This is the first book that I've read by Sue Miller, but her writing reminded me in many ways of Anne Tyler, whose writing I love.
Ok, so aside from all that, it was so good, I want to sum up the whole story right here in case for some reason you don't take my advice and read it. I want you to get a glimpse of a good book if your stack of 'to-reads' are too high and you don't think this should make the cut. But I won't do that, but will tell you some of the wonderful themes to pique your interest.
I only recommend this book to women, but if you are a man and read it, my hat goes off to you. You will undoubtedly benefit from a woman's perspective, albeit maybe not the most important woman in your life's perspective. I digress. One theme is women as caretakers. I never saw myself in this role before this book. It is as if our whole lives follow a circuit of care taking, from a little girl and caring for your dolls, cats, dogs, friends; and then you become a woman and take care of your children for at least 5 years, and then just when you think you have time for a career of your own, it is time for your parents. Once you give all that, then you become a grandparent yourself and now you thoroughly enjoy caring for your grandchildren. This was not expressed in the book, but I came to all these conclusions on the side.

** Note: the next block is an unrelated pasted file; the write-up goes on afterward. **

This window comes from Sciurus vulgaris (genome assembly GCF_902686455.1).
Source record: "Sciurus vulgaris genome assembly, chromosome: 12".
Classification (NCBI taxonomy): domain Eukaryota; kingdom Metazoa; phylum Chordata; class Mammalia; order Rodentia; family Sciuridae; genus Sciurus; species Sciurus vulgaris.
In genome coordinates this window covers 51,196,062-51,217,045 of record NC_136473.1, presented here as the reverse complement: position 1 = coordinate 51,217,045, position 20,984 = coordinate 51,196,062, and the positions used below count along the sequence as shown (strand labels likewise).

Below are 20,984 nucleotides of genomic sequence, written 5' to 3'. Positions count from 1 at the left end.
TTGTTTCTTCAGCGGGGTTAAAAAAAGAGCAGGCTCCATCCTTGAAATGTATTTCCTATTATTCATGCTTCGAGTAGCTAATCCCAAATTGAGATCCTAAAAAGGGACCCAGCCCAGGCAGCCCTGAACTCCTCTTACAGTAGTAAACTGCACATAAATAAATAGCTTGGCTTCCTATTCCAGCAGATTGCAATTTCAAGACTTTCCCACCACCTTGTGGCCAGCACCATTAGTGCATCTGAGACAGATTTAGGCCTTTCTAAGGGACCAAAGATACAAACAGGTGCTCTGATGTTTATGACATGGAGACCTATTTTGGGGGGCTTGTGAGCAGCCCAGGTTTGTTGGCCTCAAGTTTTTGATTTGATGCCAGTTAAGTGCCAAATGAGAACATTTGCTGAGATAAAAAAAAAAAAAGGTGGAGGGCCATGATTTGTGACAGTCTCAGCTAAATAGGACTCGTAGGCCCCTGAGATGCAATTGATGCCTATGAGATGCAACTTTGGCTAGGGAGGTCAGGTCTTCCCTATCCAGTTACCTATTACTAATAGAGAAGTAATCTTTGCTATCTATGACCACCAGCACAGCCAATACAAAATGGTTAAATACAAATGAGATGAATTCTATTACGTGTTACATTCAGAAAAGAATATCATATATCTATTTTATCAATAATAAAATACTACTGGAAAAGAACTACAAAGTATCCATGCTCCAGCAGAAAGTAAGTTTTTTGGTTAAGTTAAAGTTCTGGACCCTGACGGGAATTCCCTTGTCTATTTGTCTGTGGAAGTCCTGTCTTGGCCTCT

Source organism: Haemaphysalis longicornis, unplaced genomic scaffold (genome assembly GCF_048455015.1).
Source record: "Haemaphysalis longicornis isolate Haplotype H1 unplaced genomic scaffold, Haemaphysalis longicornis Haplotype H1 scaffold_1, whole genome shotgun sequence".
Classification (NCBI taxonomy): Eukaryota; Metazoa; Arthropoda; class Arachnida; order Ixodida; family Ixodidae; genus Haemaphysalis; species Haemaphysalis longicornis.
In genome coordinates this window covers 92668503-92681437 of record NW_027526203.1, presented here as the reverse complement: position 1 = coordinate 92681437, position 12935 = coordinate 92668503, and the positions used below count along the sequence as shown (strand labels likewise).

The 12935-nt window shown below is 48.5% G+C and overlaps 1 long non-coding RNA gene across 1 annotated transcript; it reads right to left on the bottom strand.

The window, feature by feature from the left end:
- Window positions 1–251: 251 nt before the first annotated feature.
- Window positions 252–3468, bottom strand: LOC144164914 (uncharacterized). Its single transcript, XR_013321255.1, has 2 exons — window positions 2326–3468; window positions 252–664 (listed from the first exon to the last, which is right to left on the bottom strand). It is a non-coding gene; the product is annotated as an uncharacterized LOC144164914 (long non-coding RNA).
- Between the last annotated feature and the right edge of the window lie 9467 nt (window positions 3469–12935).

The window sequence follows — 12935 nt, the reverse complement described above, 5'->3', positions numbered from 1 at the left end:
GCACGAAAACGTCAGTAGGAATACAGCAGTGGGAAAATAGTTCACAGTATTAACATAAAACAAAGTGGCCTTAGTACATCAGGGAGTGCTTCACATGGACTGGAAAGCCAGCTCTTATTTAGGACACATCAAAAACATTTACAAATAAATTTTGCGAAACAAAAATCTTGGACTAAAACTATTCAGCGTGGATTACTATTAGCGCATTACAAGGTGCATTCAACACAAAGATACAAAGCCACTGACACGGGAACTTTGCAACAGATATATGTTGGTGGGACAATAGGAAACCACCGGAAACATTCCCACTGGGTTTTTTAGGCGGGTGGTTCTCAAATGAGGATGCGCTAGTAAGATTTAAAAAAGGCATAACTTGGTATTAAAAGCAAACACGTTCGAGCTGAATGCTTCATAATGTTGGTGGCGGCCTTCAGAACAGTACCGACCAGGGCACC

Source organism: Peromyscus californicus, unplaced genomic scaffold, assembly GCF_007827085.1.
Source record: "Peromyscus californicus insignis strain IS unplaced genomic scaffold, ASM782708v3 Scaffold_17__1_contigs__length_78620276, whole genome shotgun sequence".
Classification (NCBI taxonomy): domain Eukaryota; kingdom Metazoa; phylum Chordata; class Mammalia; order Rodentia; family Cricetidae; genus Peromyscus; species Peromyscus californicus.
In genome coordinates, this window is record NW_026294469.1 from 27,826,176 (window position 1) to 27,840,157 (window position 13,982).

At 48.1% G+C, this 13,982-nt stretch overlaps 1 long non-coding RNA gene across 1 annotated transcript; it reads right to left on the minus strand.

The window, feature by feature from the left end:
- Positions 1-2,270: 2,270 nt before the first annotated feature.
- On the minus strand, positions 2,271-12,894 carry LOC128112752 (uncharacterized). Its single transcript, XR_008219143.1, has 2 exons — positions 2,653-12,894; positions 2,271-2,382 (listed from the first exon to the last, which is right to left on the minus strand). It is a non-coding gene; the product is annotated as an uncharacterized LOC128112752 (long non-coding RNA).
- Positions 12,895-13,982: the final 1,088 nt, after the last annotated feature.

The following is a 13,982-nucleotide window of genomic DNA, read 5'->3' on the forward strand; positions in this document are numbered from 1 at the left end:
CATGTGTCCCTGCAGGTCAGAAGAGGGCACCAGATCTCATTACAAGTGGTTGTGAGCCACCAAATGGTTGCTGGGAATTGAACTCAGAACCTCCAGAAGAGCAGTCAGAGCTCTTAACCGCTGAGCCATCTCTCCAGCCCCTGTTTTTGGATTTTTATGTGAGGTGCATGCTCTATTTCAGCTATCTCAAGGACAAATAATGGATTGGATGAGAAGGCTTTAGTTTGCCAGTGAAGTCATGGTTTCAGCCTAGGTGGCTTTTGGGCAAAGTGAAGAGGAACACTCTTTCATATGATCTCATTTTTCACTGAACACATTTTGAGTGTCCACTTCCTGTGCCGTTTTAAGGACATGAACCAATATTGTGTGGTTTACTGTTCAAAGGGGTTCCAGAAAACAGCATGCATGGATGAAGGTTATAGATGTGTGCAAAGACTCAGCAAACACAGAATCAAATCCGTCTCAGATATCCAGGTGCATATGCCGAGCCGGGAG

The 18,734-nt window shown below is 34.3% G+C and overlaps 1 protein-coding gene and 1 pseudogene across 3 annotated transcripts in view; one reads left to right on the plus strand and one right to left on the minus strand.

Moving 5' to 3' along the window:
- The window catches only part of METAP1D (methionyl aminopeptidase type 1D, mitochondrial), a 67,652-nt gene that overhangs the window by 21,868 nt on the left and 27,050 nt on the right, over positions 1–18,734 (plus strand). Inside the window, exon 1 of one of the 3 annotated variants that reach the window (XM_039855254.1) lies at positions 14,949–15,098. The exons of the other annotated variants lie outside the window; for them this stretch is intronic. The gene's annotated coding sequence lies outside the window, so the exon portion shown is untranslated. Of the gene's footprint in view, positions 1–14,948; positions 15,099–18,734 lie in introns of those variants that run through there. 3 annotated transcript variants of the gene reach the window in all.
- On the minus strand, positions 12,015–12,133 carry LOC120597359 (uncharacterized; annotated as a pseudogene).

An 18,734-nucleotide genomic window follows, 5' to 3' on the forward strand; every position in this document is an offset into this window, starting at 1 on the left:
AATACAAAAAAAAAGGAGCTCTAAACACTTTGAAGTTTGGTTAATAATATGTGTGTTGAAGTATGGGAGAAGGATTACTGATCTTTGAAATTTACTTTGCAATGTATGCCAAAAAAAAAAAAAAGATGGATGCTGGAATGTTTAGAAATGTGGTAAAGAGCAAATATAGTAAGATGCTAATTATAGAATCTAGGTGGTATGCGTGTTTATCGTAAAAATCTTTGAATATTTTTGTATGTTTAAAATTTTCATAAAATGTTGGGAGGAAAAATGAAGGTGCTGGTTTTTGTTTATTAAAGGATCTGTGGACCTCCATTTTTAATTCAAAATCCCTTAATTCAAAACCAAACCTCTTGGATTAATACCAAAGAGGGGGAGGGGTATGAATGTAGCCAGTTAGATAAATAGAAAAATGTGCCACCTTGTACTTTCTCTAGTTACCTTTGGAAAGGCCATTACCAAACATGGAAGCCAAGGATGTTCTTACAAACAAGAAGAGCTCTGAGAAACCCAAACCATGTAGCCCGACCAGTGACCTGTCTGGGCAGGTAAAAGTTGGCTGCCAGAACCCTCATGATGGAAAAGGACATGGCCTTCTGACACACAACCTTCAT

Lastly it makes you appreciate the relationship between one generation of women to another. It makes you appreciate the wisdom of the older women in your life and the sacrifices they made.
I could not quite understand why Meri was so drawn to Delia nor Meri's ambivalence about her own marriage nor her willingness to be somewhat overpowered by Nathan. I agree with the reviewer that said Meri added little to the book. It also has a dated feel about it.
The book starts more with Nathan's interest in the Senator but this is not followed up.
If I had known it was one of Richard and Judy's summer reads, I would probably have steered clear.
Most Recent Customer Reviews